Man-made pollutants found in one of the most remote and inaccessible parts of the earth are having a devastating impact, say British researchers. Jim Drury reports.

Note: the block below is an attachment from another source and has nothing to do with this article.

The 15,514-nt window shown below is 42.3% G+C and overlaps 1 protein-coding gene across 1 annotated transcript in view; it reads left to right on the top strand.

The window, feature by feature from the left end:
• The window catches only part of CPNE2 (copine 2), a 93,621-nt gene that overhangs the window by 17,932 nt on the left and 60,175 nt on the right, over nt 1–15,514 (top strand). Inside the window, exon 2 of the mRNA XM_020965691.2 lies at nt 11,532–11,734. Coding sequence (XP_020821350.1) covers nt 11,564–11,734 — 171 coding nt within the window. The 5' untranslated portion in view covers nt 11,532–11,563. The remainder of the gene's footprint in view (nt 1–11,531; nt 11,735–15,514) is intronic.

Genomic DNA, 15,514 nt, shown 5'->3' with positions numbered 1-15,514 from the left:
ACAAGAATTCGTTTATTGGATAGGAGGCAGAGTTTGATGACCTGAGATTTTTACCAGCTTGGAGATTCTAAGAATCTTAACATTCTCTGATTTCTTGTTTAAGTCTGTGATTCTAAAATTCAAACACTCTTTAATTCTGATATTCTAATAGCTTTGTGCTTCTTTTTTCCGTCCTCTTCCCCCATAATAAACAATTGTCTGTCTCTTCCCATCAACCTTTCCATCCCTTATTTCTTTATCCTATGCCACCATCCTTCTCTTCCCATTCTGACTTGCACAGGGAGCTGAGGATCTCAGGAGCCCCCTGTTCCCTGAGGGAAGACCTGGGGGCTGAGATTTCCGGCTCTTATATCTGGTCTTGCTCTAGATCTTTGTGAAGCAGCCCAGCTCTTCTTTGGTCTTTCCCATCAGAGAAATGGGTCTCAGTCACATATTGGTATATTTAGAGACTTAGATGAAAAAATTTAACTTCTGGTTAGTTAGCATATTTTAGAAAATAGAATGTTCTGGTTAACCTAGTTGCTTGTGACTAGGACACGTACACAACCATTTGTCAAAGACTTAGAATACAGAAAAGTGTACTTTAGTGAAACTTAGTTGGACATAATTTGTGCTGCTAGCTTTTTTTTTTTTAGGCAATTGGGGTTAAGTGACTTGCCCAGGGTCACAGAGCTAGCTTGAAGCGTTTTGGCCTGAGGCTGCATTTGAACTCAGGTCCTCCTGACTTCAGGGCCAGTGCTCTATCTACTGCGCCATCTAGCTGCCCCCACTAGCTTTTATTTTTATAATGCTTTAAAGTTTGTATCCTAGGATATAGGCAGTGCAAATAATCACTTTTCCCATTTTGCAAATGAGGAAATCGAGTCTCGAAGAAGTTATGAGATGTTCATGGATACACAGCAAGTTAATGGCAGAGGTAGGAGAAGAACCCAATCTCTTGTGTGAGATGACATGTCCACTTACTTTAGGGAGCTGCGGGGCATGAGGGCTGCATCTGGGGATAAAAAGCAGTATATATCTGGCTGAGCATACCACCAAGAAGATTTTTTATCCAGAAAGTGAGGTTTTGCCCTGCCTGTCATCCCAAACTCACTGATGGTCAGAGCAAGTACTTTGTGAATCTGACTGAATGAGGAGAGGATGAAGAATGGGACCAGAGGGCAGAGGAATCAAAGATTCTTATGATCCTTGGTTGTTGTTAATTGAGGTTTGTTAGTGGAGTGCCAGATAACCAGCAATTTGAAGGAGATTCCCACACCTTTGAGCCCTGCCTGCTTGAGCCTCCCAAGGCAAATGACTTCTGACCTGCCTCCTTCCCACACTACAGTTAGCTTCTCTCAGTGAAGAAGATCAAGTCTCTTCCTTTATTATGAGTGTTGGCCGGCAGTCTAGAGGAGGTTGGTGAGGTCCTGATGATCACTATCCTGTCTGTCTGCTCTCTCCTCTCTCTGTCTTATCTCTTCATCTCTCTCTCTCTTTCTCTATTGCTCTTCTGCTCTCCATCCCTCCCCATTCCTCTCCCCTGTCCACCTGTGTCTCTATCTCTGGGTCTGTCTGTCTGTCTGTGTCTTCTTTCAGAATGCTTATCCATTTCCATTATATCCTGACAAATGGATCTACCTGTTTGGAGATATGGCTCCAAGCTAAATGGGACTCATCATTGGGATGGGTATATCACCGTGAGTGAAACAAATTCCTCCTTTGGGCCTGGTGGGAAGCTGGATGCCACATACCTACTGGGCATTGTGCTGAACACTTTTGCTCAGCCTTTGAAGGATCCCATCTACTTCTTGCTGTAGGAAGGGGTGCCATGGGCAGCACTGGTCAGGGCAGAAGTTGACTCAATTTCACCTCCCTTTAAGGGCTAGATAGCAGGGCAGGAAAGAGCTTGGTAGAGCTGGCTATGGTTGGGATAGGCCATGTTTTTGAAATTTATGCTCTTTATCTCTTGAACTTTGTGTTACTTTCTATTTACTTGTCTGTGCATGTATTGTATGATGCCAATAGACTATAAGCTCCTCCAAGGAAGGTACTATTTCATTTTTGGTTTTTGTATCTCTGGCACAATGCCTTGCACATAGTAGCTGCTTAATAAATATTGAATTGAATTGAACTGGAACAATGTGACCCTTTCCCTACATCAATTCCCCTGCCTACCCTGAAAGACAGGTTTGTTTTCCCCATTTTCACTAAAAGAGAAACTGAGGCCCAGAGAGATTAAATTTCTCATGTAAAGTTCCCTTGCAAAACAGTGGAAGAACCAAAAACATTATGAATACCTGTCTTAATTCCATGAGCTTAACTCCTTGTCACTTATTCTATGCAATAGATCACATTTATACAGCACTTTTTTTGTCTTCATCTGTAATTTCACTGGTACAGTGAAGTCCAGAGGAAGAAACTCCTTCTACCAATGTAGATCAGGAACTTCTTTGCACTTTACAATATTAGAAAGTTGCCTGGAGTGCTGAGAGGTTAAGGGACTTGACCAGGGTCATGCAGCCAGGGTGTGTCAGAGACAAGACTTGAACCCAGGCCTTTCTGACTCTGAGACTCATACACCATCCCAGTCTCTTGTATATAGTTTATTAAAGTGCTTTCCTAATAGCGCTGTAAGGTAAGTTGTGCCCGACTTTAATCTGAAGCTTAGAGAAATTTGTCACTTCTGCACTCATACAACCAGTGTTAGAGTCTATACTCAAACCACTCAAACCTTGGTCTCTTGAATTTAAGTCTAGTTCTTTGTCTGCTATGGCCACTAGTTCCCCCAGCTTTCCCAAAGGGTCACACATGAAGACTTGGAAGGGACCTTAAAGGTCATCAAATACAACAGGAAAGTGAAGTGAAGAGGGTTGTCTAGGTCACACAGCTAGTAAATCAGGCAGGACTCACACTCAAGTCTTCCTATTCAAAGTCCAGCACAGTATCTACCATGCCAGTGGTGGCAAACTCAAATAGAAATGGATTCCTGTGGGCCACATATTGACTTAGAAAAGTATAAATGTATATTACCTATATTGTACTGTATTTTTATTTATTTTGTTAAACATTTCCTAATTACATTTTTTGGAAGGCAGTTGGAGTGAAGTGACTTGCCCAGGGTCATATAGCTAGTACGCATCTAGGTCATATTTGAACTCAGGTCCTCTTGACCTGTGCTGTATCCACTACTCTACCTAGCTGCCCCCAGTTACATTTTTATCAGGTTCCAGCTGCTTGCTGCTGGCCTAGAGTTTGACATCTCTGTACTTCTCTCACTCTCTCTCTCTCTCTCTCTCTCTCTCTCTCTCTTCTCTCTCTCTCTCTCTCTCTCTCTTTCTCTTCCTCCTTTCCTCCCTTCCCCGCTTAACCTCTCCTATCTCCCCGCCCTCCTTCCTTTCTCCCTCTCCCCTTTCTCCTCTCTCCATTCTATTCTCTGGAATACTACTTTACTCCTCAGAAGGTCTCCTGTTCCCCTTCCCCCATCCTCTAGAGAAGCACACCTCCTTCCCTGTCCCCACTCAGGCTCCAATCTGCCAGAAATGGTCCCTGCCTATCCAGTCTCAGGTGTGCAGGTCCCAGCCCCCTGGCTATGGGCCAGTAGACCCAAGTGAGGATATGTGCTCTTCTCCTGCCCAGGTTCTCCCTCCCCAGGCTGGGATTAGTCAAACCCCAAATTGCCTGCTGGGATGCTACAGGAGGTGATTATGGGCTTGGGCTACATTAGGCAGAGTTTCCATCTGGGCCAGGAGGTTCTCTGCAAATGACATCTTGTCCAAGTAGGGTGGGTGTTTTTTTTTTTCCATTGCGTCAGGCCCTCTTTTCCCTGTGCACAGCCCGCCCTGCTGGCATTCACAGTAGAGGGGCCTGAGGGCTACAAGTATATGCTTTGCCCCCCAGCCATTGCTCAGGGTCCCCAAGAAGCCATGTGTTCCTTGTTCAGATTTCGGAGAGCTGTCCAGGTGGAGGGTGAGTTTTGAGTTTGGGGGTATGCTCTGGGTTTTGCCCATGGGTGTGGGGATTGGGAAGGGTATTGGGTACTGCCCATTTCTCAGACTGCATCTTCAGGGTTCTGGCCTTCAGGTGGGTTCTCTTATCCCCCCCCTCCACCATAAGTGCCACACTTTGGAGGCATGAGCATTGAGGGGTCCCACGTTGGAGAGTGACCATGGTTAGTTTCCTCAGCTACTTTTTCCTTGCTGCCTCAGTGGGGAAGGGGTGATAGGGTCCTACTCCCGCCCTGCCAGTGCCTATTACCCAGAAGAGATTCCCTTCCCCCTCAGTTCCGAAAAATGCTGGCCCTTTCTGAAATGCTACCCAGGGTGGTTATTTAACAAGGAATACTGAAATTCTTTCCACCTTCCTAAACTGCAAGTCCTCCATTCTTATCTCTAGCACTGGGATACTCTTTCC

Man-made pollutants have been found in the deepest parts of the Pacific Ocean. A study of the Mariana and Kermadec trenches on the seafloor showed high levels of industrial chemicals, including PCBs - banned since the 1970s. SOUNDBITE (English) SENIOR LECTURER IN MARINE ECOLOGY AT NEWCASTLE UNIVERSITY, DR ALAN JAMIESON, SAYING: "They don't exist in nature, which makes them an ideal tracer to look for in more and more more environments because if you're looking for a kind of legacy story or a footprint of human activity things like PCBs are an ideal thing to look for because they have to have come from industrial activity." Pollutants were probably transported by industrial accidents, discharges, and landfill leakages. Non-degradable, they're consumed by amphipods like these. Voracious eaters that populate the seafloor, the crustaceans are ideal for such research. Eaten by larger fauna, the polluted contents of their stomachs make their way up the food chain. SOUNDBITE (English) SENIOR LECTURER IN MARINE ECOLOGY AT NEWCASTLE UNIVERSITY, DR ALAN JAMIESON, SAYING: "The biggest surprise was that the Mariana trench samples were so high. They were huge, they were just unbelievable...the levels were, at face value, 50 times higher than what's considered to be one of the most polluted rivers in China." This self-made deep sea lander was used to plumb the trenches' depths and bring amphipods to the surface. SOUNDBITE (English) SENIOR LECTURER IN MARINE ECOLOGY AT NEWCASTLE UNIVERSITY, DR ALAN JAMIESON, SAYING: "On the vehicle itself there are cameras and things like pressure sensors and temperature sensors and water samplers and traps, in this case. And it freefalls - it just falls straight down to the sea floor, so at a full ocean depth of 11 kilometres, it would take about four hours in freefall to reach the bottom and it crash lands, and we bait it with fish we find in that area." Contaminants were found inside the stomachs of every amphipod tested. Researchers plan further studies to find how such pollution affects the wider ecosystem.